Embracing Keg, Rejecting CAMRA, 1995

In 1995, a handful of Brits were beginning to get excited about American beer and, at the same time, rather irritated by the Campaign for Real Ale.

The Grist began life as, to all intents and purposes, the magazine of SIBA, in 1983, under the editorship of Elisabeth Baker. In that incarnation, it focused largely on offering technical advice to small brewers, and pre-Beer Orders policy propaganda.

By 1995, however, its ties to that organisation had been all but severed, and it was being edited by Alastair Hook, now best known as the founder of Meantime, but then head brewer at Freedom in West London. Under his control, and, later, that of his friend Peter Haydon, The Grist became more concerned with personalities and the passionate advocacy of ‘great beer’.

The Grist, November/December 1995.The November/December 1995 edition (No. 67) gives us a glimpse into a time when more than one influential voice was beginning to evangelise about the quality of American beer and the benefits of ‘brewery conditioning’, while also criticising the Campaign for Real Ale’s dogmatism. From Hook’s editorial:

[Most American microbrewery] beer is brewery conditioned. It might be bottled or kegged, but always cold matured and filtered. The American micros know that without a consistent product there is no business… For hundreds of UK micros who fight to survive in a fiercely competitive market, producing beer that by its very nature is difficult to handle, the role of CAMRA is critical. It strikes me that unless CAMRA’s nonsensical opposition to the cask breather and blanket opposition to brewery-conditioned beers is reversed, the microbrewing industry will suffer chronically. The irony is that the micros are, after all, the greatest agent for the change and choice that CAMRA claim to desire.

Elsewhere in the same issue, Mark Dorber, then manager of the White Horse, also in West London, gave an account of the Great American Beer Festival XIV:

A tradition unencumbered by the ideological baggage of our ‘real ale’ movement appreciates quality in terms of flavour and absence of faults, as it should… Vibrant flavours stood out in many of the beers judged and sampled. (Alas, much of the UK brewing industry, by contrast, seems reluctant to offend any portion of the beer market with its bland {aka ‘balanced’} beers.)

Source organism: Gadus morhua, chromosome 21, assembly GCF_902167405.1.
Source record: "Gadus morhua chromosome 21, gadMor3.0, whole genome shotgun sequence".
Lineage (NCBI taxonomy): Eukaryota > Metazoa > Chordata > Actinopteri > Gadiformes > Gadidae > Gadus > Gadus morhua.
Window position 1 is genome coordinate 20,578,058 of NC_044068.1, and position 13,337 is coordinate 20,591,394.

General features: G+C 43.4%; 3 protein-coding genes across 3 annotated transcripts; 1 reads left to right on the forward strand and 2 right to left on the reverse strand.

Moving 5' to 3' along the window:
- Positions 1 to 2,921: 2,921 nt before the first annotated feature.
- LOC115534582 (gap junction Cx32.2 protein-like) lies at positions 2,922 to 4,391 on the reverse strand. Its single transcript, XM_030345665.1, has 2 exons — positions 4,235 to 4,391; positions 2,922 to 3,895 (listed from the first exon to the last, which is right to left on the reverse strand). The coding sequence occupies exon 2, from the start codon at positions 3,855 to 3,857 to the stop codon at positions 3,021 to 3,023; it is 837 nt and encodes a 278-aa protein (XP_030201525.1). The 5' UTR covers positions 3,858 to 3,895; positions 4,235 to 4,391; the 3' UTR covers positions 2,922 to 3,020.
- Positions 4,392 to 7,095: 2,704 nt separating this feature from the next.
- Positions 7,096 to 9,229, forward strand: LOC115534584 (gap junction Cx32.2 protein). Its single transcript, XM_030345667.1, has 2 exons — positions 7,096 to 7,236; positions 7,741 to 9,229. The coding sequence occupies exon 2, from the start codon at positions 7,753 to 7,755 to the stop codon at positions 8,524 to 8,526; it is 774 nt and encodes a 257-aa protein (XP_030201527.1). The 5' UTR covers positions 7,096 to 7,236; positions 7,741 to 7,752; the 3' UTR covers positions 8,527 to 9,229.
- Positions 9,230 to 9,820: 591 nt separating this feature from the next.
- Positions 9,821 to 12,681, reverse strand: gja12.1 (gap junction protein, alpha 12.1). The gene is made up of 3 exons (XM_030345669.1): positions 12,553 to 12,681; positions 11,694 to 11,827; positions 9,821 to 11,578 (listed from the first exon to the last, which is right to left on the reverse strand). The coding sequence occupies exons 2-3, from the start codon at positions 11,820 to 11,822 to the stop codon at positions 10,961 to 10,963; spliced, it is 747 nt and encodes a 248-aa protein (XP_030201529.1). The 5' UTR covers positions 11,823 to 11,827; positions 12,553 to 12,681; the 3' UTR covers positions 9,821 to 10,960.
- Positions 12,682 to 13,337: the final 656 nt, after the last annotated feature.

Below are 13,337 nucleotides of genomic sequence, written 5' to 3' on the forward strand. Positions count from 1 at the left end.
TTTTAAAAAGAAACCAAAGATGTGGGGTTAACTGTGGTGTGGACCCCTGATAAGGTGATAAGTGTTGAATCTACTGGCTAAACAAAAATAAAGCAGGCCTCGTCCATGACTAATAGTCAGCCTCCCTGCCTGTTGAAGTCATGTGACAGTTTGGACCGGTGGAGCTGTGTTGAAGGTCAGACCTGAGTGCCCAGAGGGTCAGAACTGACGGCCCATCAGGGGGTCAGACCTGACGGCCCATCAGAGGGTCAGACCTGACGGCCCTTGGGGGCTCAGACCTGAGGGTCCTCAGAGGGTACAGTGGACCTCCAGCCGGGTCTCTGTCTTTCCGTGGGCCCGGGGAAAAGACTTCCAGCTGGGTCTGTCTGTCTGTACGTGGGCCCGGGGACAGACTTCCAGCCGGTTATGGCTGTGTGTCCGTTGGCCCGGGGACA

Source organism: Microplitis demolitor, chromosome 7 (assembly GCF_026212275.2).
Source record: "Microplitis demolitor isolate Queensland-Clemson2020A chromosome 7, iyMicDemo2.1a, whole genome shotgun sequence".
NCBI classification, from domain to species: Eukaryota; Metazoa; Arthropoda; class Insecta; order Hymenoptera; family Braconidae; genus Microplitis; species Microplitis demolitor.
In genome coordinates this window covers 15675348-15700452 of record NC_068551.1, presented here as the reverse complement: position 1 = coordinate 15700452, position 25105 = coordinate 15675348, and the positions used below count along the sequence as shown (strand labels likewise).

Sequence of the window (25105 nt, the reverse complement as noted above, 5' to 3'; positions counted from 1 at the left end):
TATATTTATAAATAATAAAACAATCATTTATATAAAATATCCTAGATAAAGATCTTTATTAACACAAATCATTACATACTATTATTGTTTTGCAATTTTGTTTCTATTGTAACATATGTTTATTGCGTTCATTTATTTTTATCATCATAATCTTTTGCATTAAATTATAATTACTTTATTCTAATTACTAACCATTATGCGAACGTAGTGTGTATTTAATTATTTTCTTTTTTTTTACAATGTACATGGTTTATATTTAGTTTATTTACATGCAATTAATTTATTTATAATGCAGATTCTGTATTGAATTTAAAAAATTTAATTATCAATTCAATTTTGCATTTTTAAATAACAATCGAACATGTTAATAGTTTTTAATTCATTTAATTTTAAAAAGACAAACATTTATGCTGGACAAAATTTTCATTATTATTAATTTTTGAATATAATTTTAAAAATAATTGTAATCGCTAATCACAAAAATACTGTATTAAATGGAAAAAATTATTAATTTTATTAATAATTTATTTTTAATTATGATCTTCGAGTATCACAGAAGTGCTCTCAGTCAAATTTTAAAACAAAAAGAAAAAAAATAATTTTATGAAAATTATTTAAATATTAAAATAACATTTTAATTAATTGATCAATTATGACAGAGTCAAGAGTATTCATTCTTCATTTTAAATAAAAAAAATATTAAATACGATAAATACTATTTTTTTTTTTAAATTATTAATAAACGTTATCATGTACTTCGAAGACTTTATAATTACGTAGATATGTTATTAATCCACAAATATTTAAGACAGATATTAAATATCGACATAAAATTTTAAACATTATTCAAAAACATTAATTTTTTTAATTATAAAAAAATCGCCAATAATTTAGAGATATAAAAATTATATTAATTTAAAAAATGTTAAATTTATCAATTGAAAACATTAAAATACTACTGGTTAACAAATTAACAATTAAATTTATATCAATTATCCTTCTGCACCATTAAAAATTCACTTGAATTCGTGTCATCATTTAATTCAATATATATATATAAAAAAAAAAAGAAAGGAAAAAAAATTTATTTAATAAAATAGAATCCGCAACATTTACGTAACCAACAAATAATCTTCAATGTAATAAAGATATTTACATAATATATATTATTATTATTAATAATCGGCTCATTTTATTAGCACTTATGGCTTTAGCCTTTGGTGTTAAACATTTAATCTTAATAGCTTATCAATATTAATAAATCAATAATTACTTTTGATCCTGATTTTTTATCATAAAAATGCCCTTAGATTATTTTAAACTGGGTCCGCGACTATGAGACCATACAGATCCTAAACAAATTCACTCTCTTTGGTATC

A third article by Keith Laric (a pseudonym?) in the same issue lays into CAMRA’s ‘Cask Breather Hypocrisy’: “Perhaps we need to be less insular, and to look at the best European and American traditions as well.”

Just to make sure the point was absolutely hammered home, Hook also gave over two-and-a-half pages to a piece on his own brewery venture, written by Peter Haydon, who said:

The American microbrewers were not able to produce cask conditioned beers when their revolution started. They produced keg beers of startling quality and sophistication that really deserve a different appellation. If a keg beer is produced by a brewer who wants to produce good, exciting beer, then there is no reason why such a beer cannot be produced… Keg beer is only bad when it is produced by accountants, or when it is masquerading as something else.

OK, we get the message!

Though the term ‘craft beer’ does not appear once in any of the articles — Hook uses the term (brace yourselves) “gourmet beer” — this particular issue of The Grist suggests that the idea of a ‘third way’ that was neither ‘industrial fizz’ nor ‘real ale’ was fully formed by the middle of the 90s.